Environmental, Social and Governance – New Working Group

The Passion Project (PP) is keen that its methodology encapsulates national and international best practices. In keeping with that theme, it is careful to ensure that its operation is embraced by all sectors and its adoption is understood to be that of a tool that adds value.

In pursuit of this goal, the PP team have worked to align the interest of all parties and to embed business solutions and operational efficiencies into the design process. The establishment of a new impact framework to support its evidence gathering and impact reporting is aligned with the objectives of those outlined in the operation and adherence to “ESG” investing by those in the business and financial marketplace.

ESG is an acronym for Environmental, Social and Governance. Funds with this prefix exist to make investments in listed companies that are expected to support and contribute to pre-determined ESG goals that are environmentally friendly and benefit society whilst demonstrating good governance.

The global rise in investor interest in ESG funds can be seen in the extract below published by CNBC news in Sept 2020 – full article here https://www.cnbc.com/2020/09/02/esg-index-funds-hit-250-billion-as-us-investor-role-in-boom-grows.html

Socially conscious investing continues to gain momentum as Covid-19 and the destruction left in its wake spark interest in stakeholder capitalism — the idea that a public company’s focus shouldn’t only be generating profits to reward shareholders without taking the bigger picture into account.

With investors increasingly favouring ESG stock selection — when a company’s environmental, social and governance policies are considered alongside more traditional financial metrics — more impact investing funds are launching to keep pace with demand.

Both the number of sustainability-focused index funds and their assets have doubled over the past three years, according to a report from Morningstar released in September 2020. The financial research firm said that as of the end of the second quarter of 2020, there were 534 index funds focused on sustainability, overseeing a combined $250 billion. In the U.S., which has lagged Europe in ESG investing, assets in sustainable index funds have quadrupled in the last three years and now represent 20% of the total.

Actively managed ESG funds continue to attract the lion’s share of dollars and represent a much larger portion of the sustainable investing landscape. Combined inflows into both active and passive ESG-focused funds reached $71.1 billion during the second quarter, pushing global assets under management above the $1 trillion mark for the first time.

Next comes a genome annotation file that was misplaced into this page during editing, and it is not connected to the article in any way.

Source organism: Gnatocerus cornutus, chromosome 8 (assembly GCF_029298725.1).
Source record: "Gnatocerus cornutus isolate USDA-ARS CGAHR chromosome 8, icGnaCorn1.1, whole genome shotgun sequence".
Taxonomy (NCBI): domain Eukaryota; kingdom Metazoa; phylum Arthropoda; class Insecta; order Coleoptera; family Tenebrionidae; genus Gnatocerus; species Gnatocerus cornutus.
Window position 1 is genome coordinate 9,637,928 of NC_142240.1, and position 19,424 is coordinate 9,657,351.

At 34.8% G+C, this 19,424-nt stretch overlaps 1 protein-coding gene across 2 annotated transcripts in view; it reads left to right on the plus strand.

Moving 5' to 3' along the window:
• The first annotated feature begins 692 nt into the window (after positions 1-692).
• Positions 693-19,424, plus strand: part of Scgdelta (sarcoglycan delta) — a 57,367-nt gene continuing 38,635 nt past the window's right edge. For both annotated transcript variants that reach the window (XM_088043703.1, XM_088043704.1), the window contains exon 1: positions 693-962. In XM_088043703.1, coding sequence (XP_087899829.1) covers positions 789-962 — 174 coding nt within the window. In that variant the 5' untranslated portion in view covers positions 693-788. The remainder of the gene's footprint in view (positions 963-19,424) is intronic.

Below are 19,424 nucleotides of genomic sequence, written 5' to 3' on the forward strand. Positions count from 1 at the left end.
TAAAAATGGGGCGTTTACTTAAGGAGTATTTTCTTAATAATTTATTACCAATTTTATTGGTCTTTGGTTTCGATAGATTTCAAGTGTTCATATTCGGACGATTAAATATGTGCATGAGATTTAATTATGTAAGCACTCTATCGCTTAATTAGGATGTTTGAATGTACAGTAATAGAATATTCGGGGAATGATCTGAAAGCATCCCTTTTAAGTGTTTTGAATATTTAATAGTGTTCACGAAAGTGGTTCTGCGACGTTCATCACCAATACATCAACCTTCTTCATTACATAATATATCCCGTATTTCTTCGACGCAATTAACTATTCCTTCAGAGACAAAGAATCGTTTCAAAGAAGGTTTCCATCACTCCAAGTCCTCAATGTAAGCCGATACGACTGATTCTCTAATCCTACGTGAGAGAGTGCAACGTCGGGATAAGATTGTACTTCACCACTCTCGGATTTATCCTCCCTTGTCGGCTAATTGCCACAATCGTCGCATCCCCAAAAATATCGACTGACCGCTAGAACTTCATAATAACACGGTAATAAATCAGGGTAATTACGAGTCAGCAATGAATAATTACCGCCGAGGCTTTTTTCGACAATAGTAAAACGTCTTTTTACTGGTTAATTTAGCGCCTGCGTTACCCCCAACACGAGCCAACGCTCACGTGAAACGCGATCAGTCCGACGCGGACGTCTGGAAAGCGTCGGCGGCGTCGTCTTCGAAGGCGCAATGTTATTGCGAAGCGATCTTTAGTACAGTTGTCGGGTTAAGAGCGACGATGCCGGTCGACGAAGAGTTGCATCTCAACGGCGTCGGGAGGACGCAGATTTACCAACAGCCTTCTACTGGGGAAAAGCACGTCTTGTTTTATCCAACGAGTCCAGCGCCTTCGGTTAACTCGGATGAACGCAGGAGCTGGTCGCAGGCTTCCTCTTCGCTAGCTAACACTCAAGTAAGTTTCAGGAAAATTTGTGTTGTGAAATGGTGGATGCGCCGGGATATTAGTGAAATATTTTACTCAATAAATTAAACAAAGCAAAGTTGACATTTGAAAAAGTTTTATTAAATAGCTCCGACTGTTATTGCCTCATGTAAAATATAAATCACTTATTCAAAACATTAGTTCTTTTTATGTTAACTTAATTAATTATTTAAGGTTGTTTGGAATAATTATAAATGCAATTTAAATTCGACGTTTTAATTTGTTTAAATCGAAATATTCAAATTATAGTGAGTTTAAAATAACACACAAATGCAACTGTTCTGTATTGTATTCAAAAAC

Alex Bryan, Morningstar’s director of passive strategies research for North America, pointed to the coming $30 trillion wealth transfer from baby boomers to their millennial and Gen X children as one of the factors that will spur long-term growth in sustainable funds.

According to a recent survey conducted by Morgan Stanley’s Institute for Sustainable Investing, nearly 95% of millennials are interested in sustainable investing, while 75% believe that their investment decisions could impact climate change policy.

Unfortunately, there is growing awareness in the investment and savings market that ESG Funds are struggling to achieve appropriate ESG related ‘outcomes’ to evidence their success in making appropriate ESG related investments. Indeed, they are receiving many investors and public criticism for perceived underachievement in selecting appropriate investee companies, which in turn have failed to contribute as promised to ESG principles that secured the initial investment.

Unlike other impact investment products such as Social Impact Bonds (SIBs), they do not have the baseline validation standards, fixed commercial values, and audit requirements that support the SIB’s delivery criteria and impact success.

Unfortunately, it is not possible under existing ESG Fund investment criteria for ESG Funds to invest in/fund directly SIBs for a ‘return’, but in making investments in listed companies seeking an ESG designation, there would be an all-round beneficial uplift in results and impact, if ESG Fund investment policies adopted a similar set of ‘outcome’ criteria that match those embedded in SIBs proposed by the Passion Project.

The Passion Project, the Foundation, and academics from its Centre of Excellence are seeking to collaborate with ESG fund managers and forward-thinking corporates keen to attain ESG investment status. The intention is to establish a series of initiatives that can support raising awareness and industry standards in the creation, delivery, and measurement of impact.

The team intends to use their experience in establishing Social Impact Bonds to help develop a range of ideas for evaluation. Suggestions for review thus far include the creation and delivery of appropriate CPD qualifying education and training programmes, the establishment of an industry-approved index, qualifying CSR programmes and a recognized company kite mark with an accompanying membership programme and a publicly available register. These could be used to benefit all parties; investors, fund managers, and company directors- to help clarify requirements, manage expectations, and give certainty as to standards.

This activity is gathering significant momentum from the investment industry. If you would like to speak to someone about this initiative, please contact us using the contact link found below.

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